There were many other places where we saw our theory crash and burn. Yet, as most novel social/behavioral theories do, we persisted in our belief. We were wrong, but ever convinced we would be right.
Thinking of Buddy and our misguided theory, I remembered another. This was not my theory, but a policy of a soccer league. Our daughter Zoe was five and there were not enough folks to coach so the league acted in desperation and enlisted me to coach. I was assured: “they are five, just encourage them.”
And true enough, this was not high stakes youth sports. The games consisted of three types of action. There was the majority of children who glommed together and kicked the ball back and forth in a huddle. From time to time this swirling mob of kicking and shoving would eventually score a goal for one of the teams. The second type of activity were children who just went out and sat down and picked flowers, looked for bugs, or otherwise enjoyed the show. Lastly, there was always one child who needed to cling to my leg and cry.
What Buddy brought to mind was the direction I was given by the league: do not keep score and do not declare a winner or a loser. Everyone plays; everyone wins was the theory of the league. This, I was told, would promote healthy activity and self-esteem.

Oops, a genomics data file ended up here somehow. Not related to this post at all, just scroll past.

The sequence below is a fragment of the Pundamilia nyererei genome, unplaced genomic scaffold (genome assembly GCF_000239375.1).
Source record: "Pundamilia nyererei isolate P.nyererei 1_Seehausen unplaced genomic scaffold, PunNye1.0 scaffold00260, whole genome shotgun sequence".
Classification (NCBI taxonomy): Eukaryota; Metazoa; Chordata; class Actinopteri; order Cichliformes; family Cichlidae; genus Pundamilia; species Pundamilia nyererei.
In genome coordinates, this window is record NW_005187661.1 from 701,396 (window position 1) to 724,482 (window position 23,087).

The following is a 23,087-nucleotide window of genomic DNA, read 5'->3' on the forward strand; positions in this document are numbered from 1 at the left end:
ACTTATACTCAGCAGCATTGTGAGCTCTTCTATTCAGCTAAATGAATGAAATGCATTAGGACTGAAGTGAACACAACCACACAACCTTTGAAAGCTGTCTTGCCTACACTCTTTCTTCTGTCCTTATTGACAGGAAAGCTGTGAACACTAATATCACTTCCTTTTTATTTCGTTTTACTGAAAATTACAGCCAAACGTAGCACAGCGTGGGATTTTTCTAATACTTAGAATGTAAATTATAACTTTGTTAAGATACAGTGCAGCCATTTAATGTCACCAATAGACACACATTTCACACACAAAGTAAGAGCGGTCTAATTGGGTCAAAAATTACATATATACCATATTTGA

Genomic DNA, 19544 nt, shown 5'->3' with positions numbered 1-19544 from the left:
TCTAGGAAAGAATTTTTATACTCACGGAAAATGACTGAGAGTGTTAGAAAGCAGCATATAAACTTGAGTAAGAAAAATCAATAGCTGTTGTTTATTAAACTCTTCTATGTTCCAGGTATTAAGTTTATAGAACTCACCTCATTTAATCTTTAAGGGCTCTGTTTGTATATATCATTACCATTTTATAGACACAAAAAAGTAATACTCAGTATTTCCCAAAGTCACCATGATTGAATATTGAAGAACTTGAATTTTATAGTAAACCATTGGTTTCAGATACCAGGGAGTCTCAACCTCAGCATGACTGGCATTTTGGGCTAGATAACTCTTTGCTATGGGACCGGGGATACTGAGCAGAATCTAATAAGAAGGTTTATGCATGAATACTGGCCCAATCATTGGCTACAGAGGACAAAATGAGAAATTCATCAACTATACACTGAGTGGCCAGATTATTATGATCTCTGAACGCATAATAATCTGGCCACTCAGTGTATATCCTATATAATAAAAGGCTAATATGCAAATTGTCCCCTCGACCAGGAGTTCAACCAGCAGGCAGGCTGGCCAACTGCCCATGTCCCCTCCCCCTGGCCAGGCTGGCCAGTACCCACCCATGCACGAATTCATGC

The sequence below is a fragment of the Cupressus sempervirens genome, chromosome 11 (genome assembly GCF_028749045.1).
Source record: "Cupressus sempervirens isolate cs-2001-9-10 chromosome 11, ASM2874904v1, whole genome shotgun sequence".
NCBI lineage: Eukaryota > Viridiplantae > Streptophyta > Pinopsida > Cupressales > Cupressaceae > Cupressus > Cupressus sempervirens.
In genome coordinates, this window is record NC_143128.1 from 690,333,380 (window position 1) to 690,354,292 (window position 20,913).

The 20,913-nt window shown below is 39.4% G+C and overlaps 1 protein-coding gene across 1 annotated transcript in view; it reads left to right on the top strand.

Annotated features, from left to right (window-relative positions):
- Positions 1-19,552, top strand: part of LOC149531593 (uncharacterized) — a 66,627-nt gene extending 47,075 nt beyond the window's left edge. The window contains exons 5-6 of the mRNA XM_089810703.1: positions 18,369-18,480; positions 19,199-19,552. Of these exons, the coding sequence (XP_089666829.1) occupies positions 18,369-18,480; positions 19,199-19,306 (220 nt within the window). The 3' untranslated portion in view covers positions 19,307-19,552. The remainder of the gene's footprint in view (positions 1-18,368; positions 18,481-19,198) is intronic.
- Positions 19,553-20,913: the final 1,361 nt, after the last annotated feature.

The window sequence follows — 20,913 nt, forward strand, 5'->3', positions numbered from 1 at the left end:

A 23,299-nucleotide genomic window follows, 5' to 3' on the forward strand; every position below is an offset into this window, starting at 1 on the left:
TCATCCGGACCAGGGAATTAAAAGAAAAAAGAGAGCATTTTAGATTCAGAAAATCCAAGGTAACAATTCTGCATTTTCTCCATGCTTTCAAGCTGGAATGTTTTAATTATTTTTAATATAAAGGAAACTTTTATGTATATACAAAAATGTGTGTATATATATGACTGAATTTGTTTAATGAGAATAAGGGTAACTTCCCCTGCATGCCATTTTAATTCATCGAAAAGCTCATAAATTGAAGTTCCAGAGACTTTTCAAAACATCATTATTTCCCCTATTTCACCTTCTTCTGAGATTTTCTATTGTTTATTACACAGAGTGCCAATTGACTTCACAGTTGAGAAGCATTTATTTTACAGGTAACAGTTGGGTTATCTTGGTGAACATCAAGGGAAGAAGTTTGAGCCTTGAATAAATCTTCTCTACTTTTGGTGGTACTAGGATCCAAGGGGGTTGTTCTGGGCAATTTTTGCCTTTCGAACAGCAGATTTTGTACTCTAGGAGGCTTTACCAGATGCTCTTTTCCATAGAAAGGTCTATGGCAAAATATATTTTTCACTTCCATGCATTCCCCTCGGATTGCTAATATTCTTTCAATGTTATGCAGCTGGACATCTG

The only problem of course was that the kids all kept score. At the end of each game, some would shout, we won 5-2. And another would shout, we crushed them. And the other team was just as aware as they high fived with the lowered head of a defeated team. It didn’t matter if I kept score; the kids did. They wanted to win; they wanted there to be a winner.
We don’t often identify our social theories as theories. We consider them the truth of tradition or the hope of change. Yet, when we say, things have always been this way (tradition), we are putting forth a social theory. In essence, what we should say is, I believe things have always been this way and I believe they should remain this way. Tradition.
Gender neutral parentings and sports without winners and losers are social theories of change. Kathy and I believed this way of parenting would make for better lives, better families, better children. We were not wrong so much as we were naïve that this was simply a matter of providing toys. In our world today of both spouses working, gender fluidity, and the likelihood that the roles of men and women will be ever shifting as parents during a child’s life, given all of this our theory wasn’t wrong, per se, it was just not very artful.